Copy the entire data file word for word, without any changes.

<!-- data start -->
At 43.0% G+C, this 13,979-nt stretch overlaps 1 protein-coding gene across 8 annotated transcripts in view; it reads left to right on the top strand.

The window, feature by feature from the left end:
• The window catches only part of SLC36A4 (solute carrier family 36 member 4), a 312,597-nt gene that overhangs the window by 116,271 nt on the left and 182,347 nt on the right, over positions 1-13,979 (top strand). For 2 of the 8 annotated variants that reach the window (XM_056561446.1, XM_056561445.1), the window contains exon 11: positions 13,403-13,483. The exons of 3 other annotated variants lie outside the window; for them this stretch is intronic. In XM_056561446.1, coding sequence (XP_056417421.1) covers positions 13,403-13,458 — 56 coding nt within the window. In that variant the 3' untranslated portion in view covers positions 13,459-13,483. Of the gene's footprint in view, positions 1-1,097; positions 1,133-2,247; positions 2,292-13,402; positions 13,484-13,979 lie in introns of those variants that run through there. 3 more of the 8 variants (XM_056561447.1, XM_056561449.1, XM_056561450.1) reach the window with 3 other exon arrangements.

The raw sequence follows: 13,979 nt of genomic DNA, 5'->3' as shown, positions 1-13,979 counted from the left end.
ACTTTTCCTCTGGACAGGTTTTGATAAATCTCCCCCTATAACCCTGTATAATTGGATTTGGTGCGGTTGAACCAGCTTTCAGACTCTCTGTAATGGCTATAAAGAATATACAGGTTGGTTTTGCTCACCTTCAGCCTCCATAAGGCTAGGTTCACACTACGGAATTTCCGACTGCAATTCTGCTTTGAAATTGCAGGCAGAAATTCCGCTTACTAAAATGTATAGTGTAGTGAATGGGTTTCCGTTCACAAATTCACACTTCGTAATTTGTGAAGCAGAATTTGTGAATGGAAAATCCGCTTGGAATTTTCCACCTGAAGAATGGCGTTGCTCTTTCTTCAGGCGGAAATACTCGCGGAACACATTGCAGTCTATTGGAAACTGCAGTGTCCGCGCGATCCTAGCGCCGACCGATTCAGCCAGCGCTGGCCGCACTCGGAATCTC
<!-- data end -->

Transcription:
At 43.0% G+C, this 13,979-nt stretch overlaps 1 protein-coding gene across 8 annotated transcripts in view; it reads left to right on the top strand.

The window, feature by feature from the left end:
• The window catches only part of SLC36A4 (solute carrier family 36 member 4), a 312,597-nt gene that overhangs the window by 116,271 nt on the left and 182,347 nt on the right, over positions 1-13,979 (top strand). For 2 of the 8 annotated variants that reach the window (XM_056561446.1, XM_056561445.1), the window contains exon 11: positions 13,403-13,483. The exons of 3 other annotated variants lie outside the window; for them this stretch is intronic. In XM_056561446.1, coding sequence (XP_056417421.1) covers positions 13,403-13,458 — 56 coding nt within the window. In that variant the 3' untranslated portion in view covers positions 13,459-13,483. Of the gene's footprint in view, positions 1-1,097; positions 1,133-2,247; positions 2,292-13,402; positions 13,484-13,979 lie in introns of those variants that run through there. 3 more of the 8 variants (XM_056561447.1, XM_056561449.1, XM_056561450.1) reach the window with 3 other exon arrangements.

The raw sequence follows: 13,979 nt of genomic DNA, 5'->3' as shown, positions 1-13,979 counted from the left end.
ACTTTTCCTCTGGACAGGTTTTGATAAATCTCCCCCTATAACCCTGTATAATTGGATTTGGTGCGGTTGAACCAGCTTTCAGACTCTCTGTAATGGCTATAAAGAATATACAGGTTGGTTTTGCTCACCTTCAGCCTCCATAAGGCTAGGTTCACACTACGGAATTTCCGACTGCAATTCTGCTTTGAAATTGCAGGCAGAAATTCCGCTTACTAAAATGTATAGTGTAGTGAATGGGTTTCCGTTCACAAATTCACACTTCGTAATTTGTGAAGCAGAATTTGTGAATGGAAAATCCGCTTGGAATTTTCCACCTGAAGAATGGCGTTGCTCTTTCTTCAGGCGGAAATACTCGCGGAACACATTGCAGTCTATTGGAAACTGCAGTGTCCGCGCGATCCTAGCGCCGACCGATTCAGCCAGCGCTGGCCGCACTCGGAATCTC